Windows XP SP3 Activation Issues

My father’s PC recently died and needed a new motherboard.  Taking the opportunity to upgrade, we put in new RAM, CPU, but left the old hard drive.

Using the old hard-drive, the PC would go to boot and restart half way through the boot process.  This was the same in safe mode as well.

A repair install was the best way to go, so I downloaded a XP SP3 retail image from Technet and wen’t along with the install process.  All seemed to go well until the next major reboot after setup is complete, a smaller than normal Windows logo with a Please Wait… message at the bottom.  This did not go away so after half an hour, I reset the PC.

The Welcome screen showed up, I thought all was well.  I went to login as my user and a prompt appeared telling me that Windows needed to be activated before I could login.  I chose Yes and allowed it to do its thing.  My backdrop screen appeared, and there was a lot of disk activity for about 10 mins, before it then stopped doing anything useful.  It just sat there.  I could move the mouse and nothing more.

I’ve experienced a fair few encounters with WGA and most of the time, the fix involved getting to the registration wizard, by starting it from the Start->Run prompt.  Once there, Windows could do its thing.  Without a working explorer, no control+alt+delete to bring up task manager, I could do nothing.  You cant run the wizard in safe mode either, and whilst there are some hacks to bring up a command prompt in the welcome dialog and lots of other workarounds, nothing I tried worked.

In the end I simply installed XP SP2. Because it came with IE 6 or 7 though and the installed IE was version 8 there were periodic program exceptions regarding a synchronisation app (i think what IE 8 uses to keep its RSS feed list up to date).  An upgrade through windows update to internet explorer fixed that but we were reluctant to change anything.  In the end, I bought Dad a bigger harddrive, a proper copy of Win7 and haven’t had to worry about it since.

Why is it so hard to get anything done?

My favourite subject, what the business wants VS what IT wants?

The analogy of the expectations of a coffee barista and their ability to deliver their service is used as an analogy to that of the business has a service in mind from IT that needs to get delivered according to a set of reasonable parameters (timeliness, cost, value for money).  IT on the other hand have an agenda of logic and process, which doesn’t gel well when business requires innovation and doesn’t have the rules or the process in place themselves.

I think personally the biggest barrier is that the business sees IT as a service and IT sees business as a consumer/customer.  Yet they are all on the same team and the goals of business sustainability, profitability and efficiency are all shared and equally valued.  There needs to be a bridge, and I dont mean of the heavy BA role variety.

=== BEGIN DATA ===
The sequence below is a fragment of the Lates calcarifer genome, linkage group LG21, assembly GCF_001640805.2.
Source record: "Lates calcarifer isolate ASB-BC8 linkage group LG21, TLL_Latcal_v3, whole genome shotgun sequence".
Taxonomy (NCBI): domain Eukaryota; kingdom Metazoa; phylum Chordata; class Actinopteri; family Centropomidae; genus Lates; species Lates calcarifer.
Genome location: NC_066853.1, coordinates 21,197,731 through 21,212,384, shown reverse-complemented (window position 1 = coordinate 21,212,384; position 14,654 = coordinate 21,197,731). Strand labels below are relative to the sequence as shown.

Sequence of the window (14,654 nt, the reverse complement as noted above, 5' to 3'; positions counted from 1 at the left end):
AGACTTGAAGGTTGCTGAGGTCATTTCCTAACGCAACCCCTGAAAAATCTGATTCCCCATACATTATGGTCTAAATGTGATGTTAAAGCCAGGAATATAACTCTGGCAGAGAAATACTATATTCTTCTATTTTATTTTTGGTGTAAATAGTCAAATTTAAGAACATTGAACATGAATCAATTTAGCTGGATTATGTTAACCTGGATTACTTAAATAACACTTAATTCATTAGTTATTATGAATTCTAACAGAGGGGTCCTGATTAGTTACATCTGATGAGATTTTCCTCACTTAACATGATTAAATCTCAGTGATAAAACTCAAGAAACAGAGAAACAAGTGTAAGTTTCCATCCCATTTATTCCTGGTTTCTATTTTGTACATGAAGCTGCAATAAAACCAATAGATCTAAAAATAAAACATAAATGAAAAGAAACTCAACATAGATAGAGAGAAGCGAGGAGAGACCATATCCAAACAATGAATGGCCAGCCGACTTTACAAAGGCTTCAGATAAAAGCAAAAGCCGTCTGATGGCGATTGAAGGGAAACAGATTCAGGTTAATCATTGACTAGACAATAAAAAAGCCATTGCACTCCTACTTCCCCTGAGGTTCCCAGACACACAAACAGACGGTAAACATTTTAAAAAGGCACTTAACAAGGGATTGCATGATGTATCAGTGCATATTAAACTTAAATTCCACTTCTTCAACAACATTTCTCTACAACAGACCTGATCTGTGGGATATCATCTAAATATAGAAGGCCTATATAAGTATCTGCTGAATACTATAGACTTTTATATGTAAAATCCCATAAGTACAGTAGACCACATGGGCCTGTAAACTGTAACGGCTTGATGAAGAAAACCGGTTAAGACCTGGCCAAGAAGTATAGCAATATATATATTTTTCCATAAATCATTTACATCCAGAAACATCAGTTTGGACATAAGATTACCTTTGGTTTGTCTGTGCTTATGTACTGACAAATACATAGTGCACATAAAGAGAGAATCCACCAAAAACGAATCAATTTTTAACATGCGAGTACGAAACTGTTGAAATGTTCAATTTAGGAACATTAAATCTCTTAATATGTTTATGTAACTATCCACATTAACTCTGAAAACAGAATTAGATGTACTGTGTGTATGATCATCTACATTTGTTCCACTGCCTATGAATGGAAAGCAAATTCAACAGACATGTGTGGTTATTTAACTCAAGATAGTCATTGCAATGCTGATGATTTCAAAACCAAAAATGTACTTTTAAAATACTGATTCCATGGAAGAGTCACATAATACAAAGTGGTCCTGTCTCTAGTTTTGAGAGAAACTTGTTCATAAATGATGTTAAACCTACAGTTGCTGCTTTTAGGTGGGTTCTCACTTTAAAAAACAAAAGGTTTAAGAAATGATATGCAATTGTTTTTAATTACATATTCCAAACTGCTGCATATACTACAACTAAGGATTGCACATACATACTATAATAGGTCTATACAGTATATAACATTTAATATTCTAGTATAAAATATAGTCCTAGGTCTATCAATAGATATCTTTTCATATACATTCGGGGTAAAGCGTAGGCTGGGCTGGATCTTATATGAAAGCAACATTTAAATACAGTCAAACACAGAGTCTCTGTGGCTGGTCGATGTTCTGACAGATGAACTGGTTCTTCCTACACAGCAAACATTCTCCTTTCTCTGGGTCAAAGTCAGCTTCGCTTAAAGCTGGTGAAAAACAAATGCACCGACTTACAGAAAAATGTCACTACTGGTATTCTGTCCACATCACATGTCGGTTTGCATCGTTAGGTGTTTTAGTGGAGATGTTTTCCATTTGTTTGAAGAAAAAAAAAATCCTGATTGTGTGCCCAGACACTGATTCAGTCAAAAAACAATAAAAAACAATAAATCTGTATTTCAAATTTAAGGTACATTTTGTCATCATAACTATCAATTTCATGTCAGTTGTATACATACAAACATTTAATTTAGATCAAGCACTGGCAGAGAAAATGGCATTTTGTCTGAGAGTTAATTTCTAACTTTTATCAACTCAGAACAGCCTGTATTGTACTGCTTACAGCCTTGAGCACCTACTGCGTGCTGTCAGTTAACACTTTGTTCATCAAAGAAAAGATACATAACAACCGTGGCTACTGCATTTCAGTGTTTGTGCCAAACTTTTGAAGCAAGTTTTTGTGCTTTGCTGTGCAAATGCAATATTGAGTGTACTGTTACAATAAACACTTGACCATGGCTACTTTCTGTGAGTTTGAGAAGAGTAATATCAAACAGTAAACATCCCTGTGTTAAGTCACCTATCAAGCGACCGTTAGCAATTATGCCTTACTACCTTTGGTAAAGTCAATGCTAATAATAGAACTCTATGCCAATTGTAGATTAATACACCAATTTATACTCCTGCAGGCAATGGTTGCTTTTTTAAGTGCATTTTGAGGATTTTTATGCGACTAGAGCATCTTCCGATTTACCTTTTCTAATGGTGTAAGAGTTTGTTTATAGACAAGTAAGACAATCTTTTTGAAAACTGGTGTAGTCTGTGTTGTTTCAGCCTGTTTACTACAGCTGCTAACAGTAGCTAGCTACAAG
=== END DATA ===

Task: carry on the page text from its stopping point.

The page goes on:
The bridge as I see it, is the increase in toolboxes.  Business for whatever reason innovate within the spheres of people, interactions and workflows, but either abstract too far or are focused on existing implementation when it comes to involving IT style solutions in their innovation.  Perhaps as our current Gen Y workforce begin to move into management roles that shape business thinking, they will have an IT acumen and understanding of the tools and patterns that can take a business workflow and cut out the redundancy – they’ll know what to ask out of IT better because they’ll be able to ask for the right shaped tools.

I’m not saying that IT should just be a bunch of monkeys coding to whatever requirements waiting for these super Gen Y managers to come up through the ranks and lead us out of bad requirements / bad direction hell.  IT need to step up into the business strategy to do the same thing – innovate with the business – show them where the efficiencies and sweet solutions lie.  And really instead of being put to task with what the business wants (an extension of a business domain area for example), they should innovate with the business, put to task on how to grow the company, taken out of the tunnel vision project and given the autonomy and self direction to grow the company.

The article asks something of IT which is important – professionalism and knowledge.  Having barrista’s scratching their heads about how to perform a request indicates a lack of experience and knowledge.  IT people know how to be innovative, but they don’t necessarily know how to innovate within a business environment where they have constraints on time, directions by different stakeholders, but to also be innovative, you have to be timely.  You cant be timely if you don’t have the experience or knowledge to respond in a timely manner.  But in order to be useful to the business, you need to be.

At the end of the day, my half baked utopia is that IT are the business decision makers, and conversely the business decision makers are also IT people.  Those companies that can leverage best of breed can at the very least save some unnecessary time and interactions.

Facilitation Patterns and Antipatterns

I read with great interest, the blog by steven list about Facilitation patterns (its also about a whole lot of other things Agile related)

It goes through a lot of different characters of facilitators in an engaging way – dare I say also provides a good opportunity to look at one’s own behaviour in meetings and question my communication techniques are as positive as I’d want them to be!